A Response from Dr. James Sandfort
Recently, the Show-Me Institute launched a rather ambitious agenda for the coming year. Among the areas of focus, one, in particular, caught my attention – Public Pension Reform.
As far as public pension reform is concerned two important words were omitted from the title; “for Disaster.” For every PSRS/PEERS member, retired or active, Show-Me Institute’s 2018 Blueprint is a serious recipe for disaster. The goal is to replace the current defined benefit pension plan (DB) with a defined contribution plan (DC) – as the authors suggest – “think 401(k).”
The Show-Me Institute’s Logic:
*DC plans cannot incur unfunded liability
*DC plans put investment decisions into the employee’s hands
*DC plans are transferable from one job to another
The authors emphasize that DC plans for public employees exist, in some form, across the country. What they fail to mention is that other states have experimented with DC plans, judged them flawed and have returned to DB plans for their public employees; most notably, Connecticut.
Additionally, the authors fail to share that 401(k) plans, according to original proponents, were never intended to replace DB plans – only supplement them. Those who study the 401(k) approach have concluded that a 401(k) account, even when generously funded, rarely provides a secure retirement for the average worker – the 401(k) math used in the 80’s and 90’s didn’t add up. The reality is that a 401(k) plan is not a pension plan at all – it is just another type of savings account.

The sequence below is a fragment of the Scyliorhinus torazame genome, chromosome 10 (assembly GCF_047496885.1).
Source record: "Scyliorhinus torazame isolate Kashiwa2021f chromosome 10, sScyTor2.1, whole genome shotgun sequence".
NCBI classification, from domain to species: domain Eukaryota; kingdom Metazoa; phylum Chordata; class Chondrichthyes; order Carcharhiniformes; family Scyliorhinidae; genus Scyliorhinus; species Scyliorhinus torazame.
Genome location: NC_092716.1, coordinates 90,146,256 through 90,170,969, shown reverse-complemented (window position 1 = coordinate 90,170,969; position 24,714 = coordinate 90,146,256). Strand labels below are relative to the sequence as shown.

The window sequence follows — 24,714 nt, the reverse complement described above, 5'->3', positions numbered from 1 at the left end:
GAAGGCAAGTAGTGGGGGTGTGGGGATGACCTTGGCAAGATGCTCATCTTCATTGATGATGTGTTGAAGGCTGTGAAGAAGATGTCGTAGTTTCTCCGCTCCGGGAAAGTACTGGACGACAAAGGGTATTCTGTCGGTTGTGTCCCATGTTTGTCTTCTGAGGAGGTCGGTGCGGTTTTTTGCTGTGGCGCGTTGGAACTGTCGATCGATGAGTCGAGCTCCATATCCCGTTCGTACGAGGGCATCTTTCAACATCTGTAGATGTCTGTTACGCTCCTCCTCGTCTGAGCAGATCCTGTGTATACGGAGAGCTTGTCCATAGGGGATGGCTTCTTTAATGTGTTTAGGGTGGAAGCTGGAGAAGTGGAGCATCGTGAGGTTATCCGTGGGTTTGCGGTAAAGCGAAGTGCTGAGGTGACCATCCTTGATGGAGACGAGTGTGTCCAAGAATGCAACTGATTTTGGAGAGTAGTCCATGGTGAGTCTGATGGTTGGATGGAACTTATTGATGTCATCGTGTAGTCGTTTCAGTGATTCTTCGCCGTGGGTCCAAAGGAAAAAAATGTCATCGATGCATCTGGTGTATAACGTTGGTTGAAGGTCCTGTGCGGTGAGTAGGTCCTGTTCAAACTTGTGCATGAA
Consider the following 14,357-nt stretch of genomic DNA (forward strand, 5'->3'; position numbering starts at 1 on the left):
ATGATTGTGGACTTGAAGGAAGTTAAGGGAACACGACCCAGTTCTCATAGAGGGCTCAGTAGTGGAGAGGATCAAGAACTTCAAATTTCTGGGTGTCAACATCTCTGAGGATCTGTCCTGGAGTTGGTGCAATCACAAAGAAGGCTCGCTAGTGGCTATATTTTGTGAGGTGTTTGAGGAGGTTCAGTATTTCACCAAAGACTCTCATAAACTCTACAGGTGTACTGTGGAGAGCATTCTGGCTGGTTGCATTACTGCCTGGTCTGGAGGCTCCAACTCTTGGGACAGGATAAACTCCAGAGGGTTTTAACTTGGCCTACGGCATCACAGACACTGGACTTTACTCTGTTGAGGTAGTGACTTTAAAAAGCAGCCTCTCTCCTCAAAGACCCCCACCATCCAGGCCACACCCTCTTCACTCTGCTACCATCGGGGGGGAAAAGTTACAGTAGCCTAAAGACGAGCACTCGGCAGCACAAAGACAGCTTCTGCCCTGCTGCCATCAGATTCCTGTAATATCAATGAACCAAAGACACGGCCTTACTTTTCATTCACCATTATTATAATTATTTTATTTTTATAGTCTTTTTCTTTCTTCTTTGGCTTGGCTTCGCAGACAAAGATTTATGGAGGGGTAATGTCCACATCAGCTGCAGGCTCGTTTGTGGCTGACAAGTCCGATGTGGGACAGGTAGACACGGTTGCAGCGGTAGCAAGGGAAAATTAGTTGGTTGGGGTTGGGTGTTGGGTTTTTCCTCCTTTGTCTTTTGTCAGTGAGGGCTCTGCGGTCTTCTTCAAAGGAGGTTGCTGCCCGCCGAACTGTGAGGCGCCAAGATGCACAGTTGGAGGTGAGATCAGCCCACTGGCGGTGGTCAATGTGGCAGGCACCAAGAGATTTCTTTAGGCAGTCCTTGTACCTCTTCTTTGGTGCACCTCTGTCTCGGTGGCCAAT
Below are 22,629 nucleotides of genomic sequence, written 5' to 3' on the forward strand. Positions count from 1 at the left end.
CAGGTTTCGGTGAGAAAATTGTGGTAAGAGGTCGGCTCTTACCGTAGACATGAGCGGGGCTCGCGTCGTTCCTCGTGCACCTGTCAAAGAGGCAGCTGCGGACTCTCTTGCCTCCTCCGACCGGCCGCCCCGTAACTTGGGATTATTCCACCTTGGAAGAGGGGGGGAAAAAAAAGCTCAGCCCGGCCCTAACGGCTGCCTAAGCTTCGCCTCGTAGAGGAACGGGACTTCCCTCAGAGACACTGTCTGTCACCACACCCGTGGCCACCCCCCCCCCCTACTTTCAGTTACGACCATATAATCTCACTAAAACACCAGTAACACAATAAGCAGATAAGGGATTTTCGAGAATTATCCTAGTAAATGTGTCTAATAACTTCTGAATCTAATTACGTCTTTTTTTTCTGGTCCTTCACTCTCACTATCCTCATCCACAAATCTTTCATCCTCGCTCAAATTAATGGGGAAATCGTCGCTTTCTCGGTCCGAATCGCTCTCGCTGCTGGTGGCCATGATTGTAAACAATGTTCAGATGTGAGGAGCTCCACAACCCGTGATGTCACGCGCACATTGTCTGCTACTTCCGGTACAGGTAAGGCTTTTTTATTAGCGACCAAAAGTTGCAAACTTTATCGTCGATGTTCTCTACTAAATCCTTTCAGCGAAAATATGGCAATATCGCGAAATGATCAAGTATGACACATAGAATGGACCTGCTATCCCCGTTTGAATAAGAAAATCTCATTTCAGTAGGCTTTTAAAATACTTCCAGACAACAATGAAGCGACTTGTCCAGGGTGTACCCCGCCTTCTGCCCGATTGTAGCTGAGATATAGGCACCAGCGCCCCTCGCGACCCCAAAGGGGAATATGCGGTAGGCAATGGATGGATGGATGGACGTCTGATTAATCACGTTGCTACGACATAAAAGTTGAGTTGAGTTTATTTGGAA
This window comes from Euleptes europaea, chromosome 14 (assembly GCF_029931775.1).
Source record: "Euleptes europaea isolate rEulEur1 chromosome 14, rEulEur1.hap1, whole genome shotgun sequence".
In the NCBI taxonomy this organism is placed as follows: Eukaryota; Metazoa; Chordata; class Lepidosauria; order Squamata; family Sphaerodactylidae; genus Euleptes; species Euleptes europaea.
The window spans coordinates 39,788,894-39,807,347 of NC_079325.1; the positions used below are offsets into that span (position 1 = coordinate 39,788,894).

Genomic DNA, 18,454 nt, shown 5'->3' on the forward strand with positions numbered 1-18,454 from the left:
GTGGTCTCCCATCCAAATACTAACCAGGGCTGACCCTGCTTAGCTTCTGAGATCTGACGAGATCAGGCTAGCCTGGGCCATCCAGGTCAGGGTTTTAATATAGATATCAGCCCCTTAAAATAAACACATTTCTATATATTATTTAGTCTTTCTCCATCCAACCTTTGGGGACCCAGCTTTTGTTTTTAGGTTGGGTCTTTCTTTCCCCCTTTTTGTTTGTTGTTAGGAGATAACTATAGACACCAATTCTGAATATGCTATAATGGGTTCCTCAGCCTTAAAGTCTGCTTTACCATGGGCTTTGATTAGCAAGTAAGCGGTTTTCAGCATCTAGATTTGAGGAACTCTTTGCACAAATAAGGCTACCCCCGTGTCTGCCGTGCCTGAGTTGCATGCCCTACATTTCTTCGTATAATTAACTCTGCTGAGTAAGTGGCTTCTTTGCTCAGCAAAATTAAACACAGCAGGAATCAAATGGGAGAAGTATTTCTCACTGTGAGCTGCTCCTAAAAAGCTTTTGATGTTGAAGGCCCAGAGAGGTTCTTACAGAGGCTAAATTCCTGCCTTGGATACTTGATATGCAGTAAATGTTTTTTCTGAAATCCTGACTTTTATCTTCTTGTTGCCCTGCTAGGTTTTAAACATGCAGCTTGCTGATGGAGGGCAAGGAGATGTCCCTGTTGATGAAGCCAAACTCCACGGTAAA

Although DC plans can be portable and move with the employee – once a member is vested in a DB plan (generally after 5 years) there is no need for portability. Upon retirement a check based on years of work, contributions and investment earnings will be there for the remainder of the retiree’s life. One of PSRS/PEERS’s rationales for the creation of Missouri’s DB plan was to attract and retain qualified teachers. It has done just that!
While a DC plan does place investment decisions into the employee’s hands, what employee has the technical knowledge to make those critical investment decisions or the time for ongoing meetings with various financial advisors discussing the intricacies of fees and commissions, risk analysis, a balanced portfolio and more? Most educators entered the profession to work with students and are quite content having qualified professionals at PSRS/PEERS invest their pension dollars. And why should they not be? PSRS/PEERS has provided a secure retirement for tens of thousands of public school educators for more than seven decades.
The claim that DC plans do not incur unfunded liability for the taxpayer overlooks a key point. Many DB plans that are experiencing difficulty financially are in trouble precisely because those same entities that would be funding DC plans have withheld contributions they were obligated to make to DB plans already in existence. It is wishful thinking to believe that these same entities would meet their commitments any better over the long term to any DC plans they create. Bad faith is bad faith regardless of the system in place!
So why would others want to dismantle PSRS/PEERS when it is functioning as intended? Perhaps it is a matter of political ideology or a case of “pension jealousy.” Or perhaps, more insidiously, they are eyeing the dollars involved and want a piece of the financial action, collecting unnecessary fees and commissions, at educators’ expense. Whatever the reason, that cannot be allowed to happen!
For seventy years, PSRS/PEERS has delivered on its promise without default or interruption. Although the check that PSRS/PEERS retirees have reliably received each month for decades may be viewed by others as something extra; for those who have spent a career in public schools educating young people, it is “deferred compensation” for work already done. For Missouri educators there are no social security checks, no stock options, no golden parachutes and no year-end bonuses – there is only PSRS/PEERS!
From my perspective,
Jim Sandfort, Retired Superintendent
Center for Pension Research